In show of financial strength, Bush campaign forms expansive finance team

WASHINGTON (Reuters) - Republican Jeb Bush on Monday formed an expansive financial support team led by about 350 major donors from across the country in a much-needed show of strength for his presidential campaign.

Republican U.S. presidential candidate Jeb Bush speaks about his plans for the U.S. military at The Citadel, The Military College of South Carolina, in Charleston, South Carolina November 18, 2015. REUTERS/Joshua Drake

The list of donors on his campaign’s National Finance Committee, provided to Reuters, is a who’s who of his long-time supporters from Florida, members of his famous family’s far-flung political network, and recruits from other candidates in the race.

The announcement of the team appeared aimed at reassuring jittery Bush supporters that he maintains a steady stream of funds and has the ability to fight his way out of a rough period in which his poll numbers have sagged.

The committee’s formation comes days before major donors gather in Miami on Saturday for an update from Bush campaign officials on his position in the Republican race, currently led by New York businessman Donald Trump and retired neurosurgeon Ben Carson.

Bush’s team is led by Woody Johnson, owner of the NFL’s New York Jets.

It includes a variety of Republican supporters who have helped Bush in his home state of Florida, such as Republican strategist Ana Navarro and Al Cardenas, former chairman of the American Conservative Union.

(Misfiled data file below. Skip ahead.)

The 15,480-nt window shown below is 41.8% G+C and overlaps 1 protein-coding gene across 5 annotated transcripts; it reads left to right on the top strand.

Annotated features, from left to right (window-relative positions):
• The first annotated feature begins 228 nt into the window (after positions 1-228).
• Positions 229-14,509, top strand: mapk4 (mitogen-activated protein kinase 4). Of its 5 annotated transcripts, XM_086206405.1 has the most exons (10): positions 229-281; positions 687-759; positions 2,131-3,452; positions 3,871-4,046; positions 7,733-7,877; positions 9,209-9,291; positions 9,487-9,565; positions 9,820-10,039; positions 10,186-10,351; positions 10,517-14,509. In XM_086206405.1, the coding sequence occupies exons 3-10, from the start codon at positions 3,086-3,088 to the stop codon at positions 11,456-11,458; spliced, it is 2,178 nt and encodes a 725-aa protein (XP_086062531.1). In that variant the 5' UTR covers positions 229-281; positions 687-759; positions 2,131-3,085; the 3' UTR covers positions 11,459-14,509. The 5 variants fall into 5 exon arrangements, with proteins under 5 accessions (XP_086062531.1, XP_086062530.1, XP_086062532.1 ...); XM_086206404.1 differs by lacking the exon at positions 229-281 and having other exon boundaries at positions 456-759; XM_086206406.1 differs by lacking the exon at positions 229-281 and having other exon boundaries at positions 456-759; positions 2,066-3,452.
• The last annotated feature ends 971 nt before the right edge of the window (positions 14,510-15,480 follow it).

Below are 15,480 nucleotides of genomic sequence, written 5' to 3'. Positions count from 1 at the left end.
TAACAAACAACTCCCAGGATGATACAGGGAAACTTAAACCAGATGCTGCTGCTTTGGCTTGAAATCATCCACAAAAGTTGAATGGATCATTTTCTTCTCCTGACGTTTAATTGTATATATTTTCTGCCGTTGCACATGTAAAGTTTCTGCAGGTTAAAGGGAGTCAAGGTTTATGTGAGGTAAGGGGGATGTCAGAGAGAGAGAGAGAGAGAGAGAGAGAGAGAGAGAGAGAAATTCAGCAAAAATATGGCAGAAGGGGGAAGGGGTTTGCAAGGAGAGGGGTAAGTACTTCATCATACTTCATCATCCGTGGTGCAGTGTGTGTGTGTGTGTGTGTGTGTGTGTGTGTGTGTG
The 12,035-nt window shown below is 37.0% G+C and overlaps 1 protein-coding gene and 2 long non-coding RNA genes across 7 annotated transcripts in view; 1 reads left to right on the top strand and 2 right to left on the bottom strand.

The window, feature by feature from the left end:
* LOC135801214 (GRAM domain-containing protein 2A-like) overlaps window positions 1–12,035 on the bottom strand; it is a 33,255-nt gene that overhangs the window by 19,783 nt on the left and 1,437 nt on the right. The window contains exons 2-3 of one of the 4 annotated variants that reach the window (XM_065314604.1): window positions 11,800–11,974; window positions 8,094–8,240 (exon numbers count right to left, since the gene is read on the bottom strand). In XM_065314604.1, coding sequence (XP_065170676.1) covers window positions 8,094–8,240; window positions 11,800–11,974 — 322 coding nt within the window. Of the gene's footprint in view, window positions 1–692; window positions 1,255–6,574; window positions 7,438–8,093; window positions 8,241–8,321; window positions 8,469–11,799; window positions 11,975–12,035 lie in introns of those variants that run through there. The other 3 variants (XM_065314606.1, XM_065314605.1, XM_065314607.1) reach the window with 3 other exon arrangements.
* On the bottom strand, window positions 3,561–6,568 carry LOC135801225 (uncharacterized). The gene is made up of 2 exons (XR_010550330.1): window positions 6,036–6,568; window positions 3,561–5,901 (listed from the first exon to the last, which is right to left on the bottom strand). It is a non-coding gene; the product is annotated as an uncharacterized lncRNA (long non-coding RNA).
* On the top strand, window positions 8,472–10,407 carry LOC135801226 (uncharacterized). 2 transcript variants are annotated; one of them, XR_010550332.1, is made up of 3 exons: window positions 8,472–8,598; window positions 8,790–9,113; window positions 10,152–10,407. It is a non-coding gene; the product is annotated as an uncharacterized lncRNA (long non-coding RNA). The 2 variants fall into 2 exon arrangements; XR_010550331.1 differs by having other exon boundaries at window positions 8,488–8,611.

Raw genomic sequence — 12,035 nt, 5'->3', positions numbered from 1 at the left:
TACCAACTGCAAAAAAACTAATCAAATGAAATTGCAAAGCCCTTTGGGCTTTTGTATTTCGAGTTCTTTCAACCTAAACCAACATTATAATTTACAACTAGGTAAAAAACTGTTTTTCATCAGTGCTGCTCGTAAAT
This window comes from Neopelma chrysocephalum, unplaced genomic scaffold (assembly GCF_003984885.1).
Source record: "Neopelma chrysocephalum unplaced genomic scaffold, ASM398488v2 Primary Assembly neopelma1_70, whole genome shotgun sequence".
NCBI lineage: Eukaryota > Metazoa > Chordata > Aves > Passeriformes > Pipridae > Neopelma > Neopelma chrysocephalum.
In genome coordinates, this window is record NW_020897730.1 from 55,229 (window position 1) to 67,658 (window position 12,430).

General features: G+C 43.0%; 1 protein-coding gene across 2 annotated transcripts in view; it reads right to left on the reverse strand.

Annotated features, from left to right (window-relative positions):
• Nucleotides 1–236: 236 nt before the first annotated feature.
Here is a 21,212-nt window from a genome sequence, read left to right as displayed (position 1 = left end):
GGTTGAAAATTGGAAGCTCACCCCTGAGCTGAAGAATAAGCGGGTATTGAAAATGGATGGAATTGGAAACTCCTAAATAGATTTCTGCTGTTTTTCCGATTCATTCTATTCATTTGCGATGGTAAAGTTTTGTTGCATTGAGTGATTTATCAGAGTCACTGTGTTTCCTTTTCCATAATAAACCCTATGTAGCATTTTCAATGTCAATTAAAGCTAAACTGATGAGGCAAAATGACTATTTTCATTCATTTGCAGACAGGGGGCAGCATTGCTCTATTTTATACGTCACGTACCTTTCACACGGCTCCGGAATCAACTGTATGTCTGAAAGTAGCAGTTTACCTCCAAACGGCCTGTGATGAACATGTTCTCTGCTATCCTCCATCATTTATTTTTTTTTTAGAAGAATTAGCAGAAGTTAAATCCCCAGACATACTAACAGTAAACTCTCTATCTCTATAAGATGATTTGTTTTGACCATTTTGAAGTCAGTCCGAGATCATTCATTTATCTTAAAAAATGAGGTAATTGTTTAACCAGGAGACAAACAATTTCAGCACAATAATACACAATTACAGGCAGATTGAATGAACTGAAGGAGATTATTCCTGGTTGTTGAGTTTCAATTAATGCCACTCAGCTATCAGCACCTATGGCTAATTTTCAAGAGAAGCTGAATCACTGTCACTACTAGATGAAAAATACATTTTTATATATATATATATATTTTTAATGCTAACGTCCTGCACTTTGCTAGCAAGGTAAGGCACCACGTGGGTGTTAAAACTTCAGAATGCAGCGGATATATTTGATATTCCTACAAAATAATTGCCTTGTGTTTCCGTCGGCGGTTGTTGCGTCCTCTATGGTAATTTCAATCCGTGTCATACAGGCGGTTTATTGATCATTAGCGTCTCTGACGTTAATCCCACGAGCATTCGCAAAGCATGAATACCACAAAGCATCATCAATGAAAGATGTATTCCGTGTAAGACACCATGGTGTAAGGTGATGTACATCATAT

It also includes a variety of backers of the Bush family over the years, such as Brad Freeman, who was a leader in George W. Bush’s finance efforts in his successful 2000 and 2004 presidential campaigns, and Don Evans, who was George W. Bush’s commerce secretary.

Bush’s list has some recruits from other campaigns, such as New Jersey donor Joe Kyrillos, a one-time backer of New Jersey Governor Chris Christie, and New York financier Anthony Scaramucci, who backed Bush when Wisconsin Governor Scott Walker dropped out of the 2016 race.

Once considered the front-runner for the Republican presidential nomination in 2016, Bush in recent months has slipped in the polls behind Trump, Carson, and a pair of senators, Ted Cruz and Marco Rubio.

Bush’s campaign is now hoping to rebound on the assumption that Republican voters will eventually give him a second look when they seek out a more substantive candidate instead of non-politicians such as Trump and Carson.

Reporting By Steve Holland; Editing by Alan Crosby